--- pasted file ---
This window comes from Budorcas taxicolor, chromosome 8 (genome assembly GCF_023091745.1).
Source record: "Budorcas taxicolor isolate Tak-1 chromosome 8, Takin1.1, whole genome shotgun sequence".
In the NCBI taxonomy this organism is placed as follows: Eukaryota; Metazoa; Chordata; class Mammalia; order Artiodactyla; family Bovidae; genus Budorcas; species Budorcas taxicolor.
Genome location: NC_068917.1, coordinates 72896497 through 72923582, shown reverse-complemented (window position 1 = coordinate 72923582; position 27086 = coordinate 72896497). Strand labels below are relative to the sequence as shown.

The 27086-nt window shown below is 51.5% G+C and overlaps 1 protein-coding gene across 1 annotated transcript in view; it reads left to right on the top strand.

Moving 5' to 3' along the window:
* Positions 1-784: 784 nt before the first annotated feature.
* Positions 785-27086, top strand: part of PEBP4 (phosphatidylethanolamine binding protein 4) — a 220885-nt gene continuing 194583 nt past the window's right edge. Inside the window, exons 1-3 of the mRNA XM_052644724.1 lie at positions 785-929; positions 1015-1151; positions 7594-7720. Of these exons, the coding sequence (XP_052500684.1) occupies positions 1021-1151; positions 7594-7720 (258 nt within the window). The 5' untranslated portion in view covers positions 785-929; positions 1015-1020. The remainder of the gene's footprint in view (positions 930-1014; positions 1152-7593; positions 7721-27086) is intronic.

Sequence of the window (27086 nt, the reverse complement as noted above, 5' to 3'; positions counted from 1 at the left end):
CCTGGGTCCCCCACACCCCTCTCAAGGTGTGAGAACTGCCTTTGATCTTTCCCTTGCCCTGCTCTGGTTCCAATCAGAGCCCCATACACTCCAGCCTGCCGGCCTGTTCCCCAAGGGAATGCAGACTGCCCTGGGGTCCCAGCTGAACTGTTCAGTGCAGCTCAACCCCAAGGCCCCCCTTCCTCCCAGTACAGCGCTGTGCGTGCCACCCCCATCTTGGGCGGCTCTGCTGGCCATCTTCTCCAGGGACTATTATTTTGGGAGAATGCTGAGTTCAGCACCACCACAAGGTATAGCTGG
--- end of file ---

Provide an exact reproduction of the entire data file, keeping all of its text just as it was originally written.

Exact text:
This window comes from Budorcas taxicolor, chromosome 8 (genome assembly GCF_023091745.1).
Source record: "Budorcas taxicolor isolate Tak-1 chromosome 8, Takin1.1, whole genome shotgun sequence".
In the NCBI taxonomy this organism is placed as follows: Eukaryota; Metazoa; Chordata; class Mammalia; order Artiodactyla; family Bovidae; genus Budorcas; species Budorcas taxicolor.
Genome location: NC_068917.1, coordinates 72896497 through 72923582, shown reverse-complemented (window position 1 = coordinate 72923582; position 27086 = coordinate 72896497). Strand labels below are relative to the sequence as shown.

The 27086-nt window shown below is 51.5% G+C and overlaps 1 protein-coding gene across 1 annotated transcript in view; it reads left to right on the top strand.

Moving 5' to 3' along the window:
* Positions 1-784: 784 nt before the first annotated feature.
* Positions 785-27086, top strand: part of PEBP4 (phosphatidylethanolamine binding protein 4) — a 220885-nt gene continuing 194583 nt past the window's right edge. Inside the window, exons 1-3 of the mRNA XM_052644724.1 lie at positions 785-929; positions 1015-1151; positions 7594-7720. Of these exons, the coding sequence (XP_052500684.1) occupies positions 1021-1151; positions 7594-7720 (258 nt within the window). The 5' untranslated portion in view covers positions 785-929; positions 1015-1020. The remainder of the gene's footprint in view (positions 930-1014; positions 1152-7593; positions 7721-27086) is intronic.

Sequence of the window (27086 nt, the reverse complement as noted above, 5' to 3'; positions counted from 1 at the left end):
CCTGGGTCCCCCACACCCCTCTCAAGGTGTGAGAACTGCCTTTGATCTTTCCCTTGCCCTGCTCTGGTTCCAATCAGAGCCCCATACACTCCAGCCTGCCGGCCTGTTCCCCAAGGGAATGCAGACTGCCCTGGGGTCCCAGCTGAACTGTTCAGTGCAGCTCAACCCCAAGGCCCCCCTTCCTCCCAGTACAGCGCTGTGCGTGCCACCCCCATCTTGGGCGGCTCTGCTGGCCATCTTCTCCAGGGACTATTATTTTGGGAGAATGCTGAGTTCAGCACCACCACAAGGTATAGCTGG